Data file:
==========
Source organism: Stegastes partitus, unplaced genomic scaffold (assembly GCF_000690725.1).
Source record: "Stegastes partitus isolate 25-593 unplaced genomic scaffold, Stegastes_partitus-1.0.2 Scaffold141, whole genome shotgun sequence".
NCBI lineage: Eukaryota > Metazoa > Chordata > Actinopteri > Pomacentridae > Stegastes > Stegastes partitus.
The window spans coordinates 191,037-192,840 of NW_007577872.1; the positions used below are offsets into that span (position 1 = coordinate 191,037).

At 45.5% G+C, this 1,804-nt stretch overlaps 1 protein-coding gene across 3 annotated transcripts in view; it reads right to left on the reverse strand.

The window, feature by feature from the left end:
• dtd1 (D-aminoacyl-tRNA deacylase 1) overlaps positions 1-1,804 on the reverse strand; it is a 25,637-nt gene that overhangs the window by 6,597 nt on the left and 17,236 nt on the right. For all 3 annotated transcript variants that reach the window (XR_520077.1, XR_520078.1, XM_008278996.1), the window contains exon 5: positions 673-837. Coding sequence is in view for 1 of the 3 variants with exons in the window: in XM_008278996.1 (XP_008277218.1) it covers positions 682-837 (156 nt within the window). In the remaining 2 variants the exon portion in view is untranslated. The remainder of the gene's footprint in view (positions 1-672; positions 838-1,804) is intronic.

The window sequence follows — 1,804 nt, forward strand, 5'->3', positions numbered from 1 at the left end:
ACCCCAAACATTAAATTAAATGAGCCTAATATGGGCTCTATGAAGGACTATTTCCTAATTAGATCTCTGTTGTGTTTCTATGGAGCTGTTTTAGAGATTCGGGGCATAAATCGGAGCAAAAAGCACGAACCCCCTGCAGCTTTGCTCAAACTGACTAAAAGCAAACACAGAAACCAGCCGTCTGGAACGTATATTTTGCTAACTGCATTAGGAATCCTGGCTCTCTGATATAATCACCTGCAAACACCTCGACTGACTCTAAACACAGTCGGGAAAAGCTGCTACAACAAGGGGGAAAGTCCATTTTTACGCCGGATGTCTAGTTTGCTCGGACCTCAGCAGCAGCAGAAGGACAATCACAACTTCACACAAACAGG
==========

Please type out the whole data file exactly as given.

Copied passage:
Source organism: Stegastes partitus, unplaced genomic scaffold (assembly GCF_000690725.1).
Source record: "Stegastes partitus isolate 25-593 unplaced genomic scaffold, Stegastes_partitus-1.0.2 Scaffold141, whole genome shotgun sequence".
NCBI lineage: Eukaryota > Metazoa > Chordata > Actinopteri > Pomacentridae > Stegastes > Stegastes partitus.
The window spans coordinates 191,037-192,840 of NW_007577872.1; the positions used below are offsets into that span (position 1 = coordinate 191,037).

At 45.5% G+C, this 1,804-nt stretch overlaps 1 protein-coding gene across 3 annotated transcripts in view; it reads right to left on the reverse strand.

The window, feature by feature from the left end:
• dtd1 (D-aminoacyl-tRNA deacylase 1) overlaps positions 1-1,804 on the reverse strand; it is a 25,637-nt gene that overhangs the window by 6,597 nt on the left and 17,236 nt on the right. For all 3 annotated transcript variants that reach the window (XR_520077.1, XR_520078.1, XM_008278996.1), the window contains exon 5: positions 673-837. Coding sequence is in view for 1 of the 3 variants with exons in the window: in XM_008278996.1 (XP_008277218.1) it covers positions 682-837 (156 nt within the window). In the remaining 2 variants the exon portion in view is untranslated. The remainder of the gene's footprint in view (positions 1-672; positions 838-1,804) is intronic.

The window sequence follows — 1,804 nt, forward strand, 5'->3', positions numbered from 1 at the left end:
ACCCCAAACATTAAATTAAATGAGCCTAATATGGGCTCTATGAAGGACTATTTCCTAATTAGATCTCTGTTGTGTTTCTATGGAGCTGTTTTAGAGATTCGGGGCATAAATCGGAGCAAAAAGCACGAACCCCCTGCAGCTTTGCTCAAACTGACTAAAAGCAAACACAGAAACCAGCCGTCTGGAACGTATATTTTGCTAACTGCATTAGGAATCCTGGCTCTCTGATATAATCACCTGCAAACACCTCGACTGACTCTAAACACAGTCGGGAAAAGCTGCTACAACAAGGGGGAAAGTCCATTTTTACGCCGGATGTCTAGTTTGCTCGGACCTCAGCAGCAGCAGAAGGACAATCACAACTTCACACAAACAGG